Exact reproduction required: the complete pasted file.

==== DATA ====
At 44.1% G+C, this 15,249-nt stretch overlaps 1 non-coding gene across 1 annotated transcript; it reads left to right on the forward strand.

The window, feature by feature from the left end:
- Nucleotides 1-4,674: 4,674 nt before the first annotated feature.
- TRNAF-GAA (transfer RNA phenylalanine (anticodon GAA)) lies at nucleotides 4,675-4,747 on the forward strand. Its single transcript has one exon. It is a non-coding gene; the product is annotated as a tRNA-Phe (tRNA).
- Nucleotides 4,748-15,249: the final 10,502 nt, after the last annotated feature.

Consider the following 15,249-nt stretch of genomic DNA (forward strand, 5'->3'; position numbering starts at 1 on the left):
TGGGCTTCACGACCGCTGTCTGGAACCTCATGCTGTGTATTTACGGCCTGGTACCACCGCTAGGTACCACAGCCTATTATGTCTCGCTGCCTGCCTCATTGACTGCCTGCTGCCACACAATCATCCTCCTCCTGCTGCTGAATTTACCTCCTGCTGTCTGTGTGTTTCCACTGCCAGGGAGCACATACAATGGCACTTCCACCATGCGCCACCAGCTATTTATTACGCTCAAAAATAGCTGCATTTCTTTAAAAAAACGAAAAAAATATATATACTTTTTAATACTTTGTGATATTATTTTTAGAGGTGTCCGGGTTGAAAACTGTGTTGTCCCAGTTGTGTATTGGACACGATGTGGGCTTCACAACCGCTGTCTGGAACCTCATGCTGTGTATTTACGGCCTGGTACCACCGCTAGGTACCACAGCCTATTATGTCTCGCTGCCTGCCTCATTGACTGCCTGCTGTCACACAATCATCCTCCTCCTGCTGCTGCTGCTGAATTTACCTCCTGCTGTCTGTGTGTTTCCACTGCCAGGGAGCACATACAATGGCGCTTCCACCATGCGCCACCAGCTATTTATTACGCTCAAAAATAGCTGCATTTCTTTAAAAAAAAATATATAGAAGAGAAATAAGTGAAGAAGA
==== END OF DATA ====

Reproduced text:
At 44.1% G+C, this 15,249-nt stretch overlaps 1 non-coding gene across 1 annotated transcript; it reads left to right on the forward strand.

The window, feature by feature from the left end:
- Nucleotides 1-4,674: 4,674 nt before the first annotated feature.
- TRNAF-GAA (transfer RNA phenylalanine (anticodon GAA)) lies at nucleotides 4,675-4,747 on the forward strand. Its single transcript has one exon. It is a non-coding gene; the product is annotated as a tRNA-Phe (tRNA).
- Nucleotides 4,748-15,249: the final 10,502 nt, after the last annotated feature.

Consider the following 15,249-nt stretch of genomic DNA (forward strand, 5'->3'; position numbering starts at 1 on the left):
TGGGCTTCACGACCGCTGTCTGGAACCTCATGCTGTGTATTTACGGCCTGGTACCACCGCTAGGTACCACAGCCTATTATGTCTCGCTGCCTGCCTCATTGACTGCCTGCTGCCACACAATCATCCTCCTCCTGCTGCTGAATTTACCTCCTGCTGTCTGTGTGTTTCCACTGCCAGGGAGCACATACAATGGCACTTCCACCATGCGCCACCAGCTATTTATTACGCTCAAAAATAGCTGCATTTCTTTAAAAAAACGAAAAAAATATATATACTTTTTAATACTTTGTGATATTATTTTTAGAGGTGTCCGGGTTGAAAACTGTGTTGTCCCAGTTGTGTATTGGACACGATGTGGGCTTCACAACCGCTGTCTGGAACCTCATGCTGTGTATTTACGGCCTGGTACCACCGCTAGGTACCACAGCCTATTATGTCTCGCTGCCTGCCTCATTGACTGCCTGCTGTCACACAATCATCCTCCTCCTGCTGCTGCTGCTGAATTTACCTCCTGCTGTCTGTGTGTTTCCACTGCCAGGGAGCACATACAATGGCGCTTCCACCATGCGCCACCAGCTATTTATTACGCTCAAAAATAGCTGCATTTCTTTAAAAAAAAATATATAGAAGAGAAATAAGTGAAGAAGA